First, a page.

Crunch time

One of the central aims of the International Criminal Court (ICC) is to act as a deterrant for crimes of mass attrocity.

The architects of the court, and international justice in general, maintain that they would much rather stop these crimes happening in the first place than dish out punishments for the perpetrators.

Of course, when you do actually discuss this with people from the ICC, they usually mumble an evasive response, such as, “far too early to tell if this is working, ask us again in 20 years”.

Of course, 20 years is a very long time when you’re talking about people’s basic human rights, and it would be nice to have some certainty that one of the stated goals of the court is actually working. Do wannabe warlords in the Democratic Republic of Congo (DRC) look across the Sahara into Europe, at what is happening to Thomas Lubanga and the rest, and reconsider their own future actions?

It seems somehow a little far-fetched.

I am a particularly strong opponent of the death penalty, and one of the best arguments against having it is that it does not stop people killing. If you are going to kill people for stealing a loaf of bread, then the number of loaves of bread stolen will decline dramatically. But by the time people actually get to the level where they are killing or raping, then they are a thinking in quite a different way and the threat of being executed doesn’t deter them from this course of action. Of course, as a form of retribution, then the death penalty works beautifully.

I’m not sure I agree with the surmisal that it is too early to tell what effect the presence of the ICC is likely to have in the world. All one would have to do, I guess, is spend a few weeks in the Kivus, in the DRC, chatting to groups of mass-murderers, to understand what they think of all this international justice business. I’d imagine they’d say they’re not particularly bothered.

(The ICC, of course, understandably wants to put off for as long as possible any speculation about its deterrant factor – which is why it constantly comes out with the “far too early” line).

Now the deterrant factor is to be put to the test in a way not usually talked about, with Libya.

Last week, shortly after the United Nation’s Security Council referred the Libya case to the ICC, I attended a press conference by Luis Moreno-Ocampo, ICC prosecutor.

Two things stood out at the press conference.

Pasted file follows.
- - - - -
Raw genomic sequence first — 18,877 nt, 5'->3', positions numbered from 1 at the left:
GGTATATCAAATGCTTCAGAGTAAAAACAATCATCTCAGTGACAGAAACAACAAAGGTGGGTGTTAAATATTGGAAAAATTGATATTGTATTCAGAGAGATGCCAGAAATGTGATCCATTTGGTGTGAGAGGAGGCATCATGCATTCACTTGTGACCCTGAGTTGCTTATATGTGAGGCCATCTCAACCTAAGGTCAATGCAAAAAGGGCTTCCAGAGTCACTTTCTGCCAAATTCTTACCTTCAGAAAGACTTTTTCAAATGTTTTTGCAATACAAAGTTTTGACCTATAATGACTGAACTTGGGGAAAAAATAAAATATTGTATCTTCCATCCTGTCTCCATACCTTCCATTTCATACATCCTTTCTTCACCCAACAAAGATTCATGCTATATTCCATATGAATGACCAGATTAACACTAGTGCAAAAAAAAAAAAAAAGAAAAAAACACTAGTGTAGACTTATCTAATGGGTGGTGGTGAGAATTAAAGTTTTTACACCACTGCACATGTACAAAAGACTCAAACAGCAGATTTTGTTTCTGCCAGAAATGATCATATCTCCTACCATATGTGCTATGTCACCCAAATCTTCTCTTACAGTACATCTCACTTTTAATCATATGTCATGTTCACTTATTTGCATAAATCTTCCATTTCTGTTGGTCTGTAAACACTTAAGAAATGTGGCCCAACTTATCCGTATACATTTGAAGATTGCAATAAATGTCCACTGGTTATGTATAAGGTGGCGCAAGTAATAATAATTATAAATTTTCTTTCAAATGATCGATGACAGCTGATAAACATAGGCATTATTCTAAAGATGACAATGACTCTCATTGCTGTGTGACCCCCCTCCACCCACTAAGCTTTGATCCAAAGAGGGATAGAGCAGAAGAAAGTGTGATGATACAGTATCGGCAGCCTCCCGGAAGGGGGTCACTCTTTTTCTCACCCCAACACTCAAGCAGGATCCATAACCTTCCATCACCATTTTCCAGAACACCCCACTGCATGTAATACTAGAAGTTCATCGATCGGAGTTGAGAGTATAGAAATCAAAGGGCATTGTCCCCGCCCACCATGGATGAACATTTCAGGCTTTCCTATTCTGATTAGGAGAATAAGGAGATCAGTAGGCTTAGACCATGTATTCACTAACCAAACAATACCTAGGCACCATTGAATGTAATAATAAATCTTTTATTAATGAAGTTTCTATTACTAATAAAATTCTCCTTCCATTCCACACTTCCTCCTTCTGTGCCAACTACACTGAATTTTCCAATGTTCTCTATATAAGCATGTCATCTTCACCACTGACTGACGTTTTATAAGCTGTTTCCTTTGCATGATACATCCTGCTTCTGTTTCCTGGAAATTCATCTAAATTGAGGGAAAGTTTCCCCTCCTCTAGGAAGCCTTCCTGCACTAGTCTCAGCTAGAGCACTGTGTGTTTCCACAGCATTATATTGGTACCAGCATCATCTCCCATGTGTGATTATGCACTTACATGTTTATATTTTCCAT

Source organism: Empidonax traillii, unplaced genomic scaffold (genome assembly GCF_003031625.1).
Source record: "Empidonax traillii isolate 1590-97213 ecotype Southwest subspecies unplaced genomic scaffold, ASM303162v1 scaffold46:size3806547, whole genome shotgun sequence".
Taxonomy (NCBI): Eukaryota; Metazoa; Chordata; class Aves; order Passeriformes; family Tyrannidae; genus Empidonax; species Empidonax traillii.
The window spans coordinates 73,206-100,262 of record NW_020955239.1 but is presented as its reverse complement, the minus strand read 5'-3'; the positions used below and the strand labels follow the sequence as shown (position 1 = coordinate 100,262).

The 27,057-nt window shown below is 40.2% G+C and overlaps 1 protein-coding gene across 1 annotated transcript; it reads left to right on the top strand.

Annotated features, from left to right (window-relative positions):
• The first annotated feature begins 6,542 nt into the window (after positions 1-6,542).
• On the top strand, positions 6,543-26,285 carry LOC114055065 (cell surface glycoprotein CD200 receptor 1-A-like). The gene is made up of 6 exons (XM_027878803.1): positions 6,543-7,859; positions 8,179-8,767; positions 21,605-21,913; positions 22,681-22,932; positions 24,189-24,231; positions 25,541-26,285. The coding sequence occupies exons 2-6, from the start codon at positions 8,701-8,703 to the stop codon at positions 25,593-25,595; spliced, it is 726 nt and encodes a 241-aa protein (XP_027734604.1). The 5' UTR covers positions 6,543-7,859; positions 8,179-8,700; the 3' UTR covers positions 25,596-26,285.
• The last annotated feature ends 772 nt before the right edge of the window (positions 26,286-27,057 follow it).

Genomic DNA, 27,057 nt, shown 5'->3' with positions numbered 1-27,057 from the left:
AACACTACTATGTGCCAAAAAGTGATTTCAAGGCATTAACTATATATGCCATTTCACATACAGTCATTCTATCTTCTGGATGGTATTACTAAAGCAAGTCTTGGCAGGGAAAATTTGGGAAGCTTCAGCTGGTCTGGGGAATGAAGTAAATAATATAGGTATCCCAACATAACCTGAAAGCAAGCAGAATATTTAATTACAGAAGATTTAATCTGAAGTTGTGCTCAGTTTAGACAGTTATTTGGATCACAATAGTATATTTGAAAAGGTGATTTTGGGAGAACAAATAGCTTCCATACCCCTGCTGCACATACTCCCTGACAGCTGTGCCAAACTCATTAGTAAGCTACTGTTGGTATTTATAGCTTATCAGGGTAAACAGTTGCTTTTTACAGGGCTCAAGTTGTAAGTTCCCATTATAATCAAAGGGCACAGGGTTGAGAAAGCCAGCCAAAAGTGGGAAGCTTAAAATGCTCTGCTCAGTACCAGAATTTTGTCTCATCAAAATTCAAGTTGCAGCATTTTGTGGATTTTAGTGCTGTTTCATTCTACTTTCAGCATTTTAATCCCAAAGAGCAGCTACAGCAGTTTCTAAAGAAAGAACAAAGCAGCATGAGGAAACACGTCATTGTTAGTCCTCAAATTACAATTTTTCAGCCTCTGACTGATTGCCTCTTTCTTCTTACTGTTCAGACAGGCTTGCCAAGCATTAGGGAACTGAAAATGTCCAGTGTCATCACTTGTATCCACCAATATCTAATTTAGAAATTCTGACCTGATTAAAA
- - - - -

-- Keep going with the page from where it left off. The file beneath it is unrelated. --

One that Moreno-Ocampo still has a tendancy to say things that make no sense whatsoever. His latest faus pas was in response to a question from one journalist, who asked why the prosecutor had opened the Libyan investigation so quickly, whilst the Central African Republic (CAR) case was opened after two years of deliberation.

His answer was that there was a lower threshold for opening an investigation when a case was referred by the UN. This had me and some other journalists scratching our heads. Since this was just the opening of an investigation, not the pronouncement of a verdict, how could the threshold be lower or higher. The following day, I was sat in the room with a group of legal beagles, and they too were scratching their heads about this. Can anyone from the ICC enlighten me?

The other memorable thing in the conference was the explanation that Moreno-Ocampo gave for why he had publicly named some of the alleged perpetrators, and strongly hinted at the involvement of others. His message was clear: Colonal Muammar Gaddafi and his sons are going down for what they have done. Others could also be targetted, if they continue to commit human rights violations.

In other words: stop now and you could be spared. To Gaddafi and his inner circle: you’re in a whole lot of trouble, but you could make it easier on yourself if you desist right now from doing any more bad stuff.

Here is a very clear example of how Moreno-Ocampo is trying to use the ICC as a lever to deter war crimes. Not in 20 years, but now. Immediately.

Unfortunately, judging by reports coming out of the country, it would appear that Colonal Muammar and his inner circle are not listening. And they may not be listening for a very good reason, which is one of the fundamental problems of the ICC as an institution. The process is so steeped in political inteference that the message the ICC is sending out is a confused one.

It is not: if you do bad things, we are going to get you. It is rather: if you do bad things, make sure that your country is not a member of the ICC and that you have strong allies on the Security Council; China is always a good bet.

For example, why has the UN Security Council never referred Zimbabwe or Israel to the ICC?

No one likes Gaddafi at the moment. He is ostracised by just about everyone in the international community. He has nothing to lose by what he is doing, and everything to gain. He will, I am certain, fight to the death.

Here is a good article that a colleague of mine wrote about the political machinations that lie behnd the ICC.

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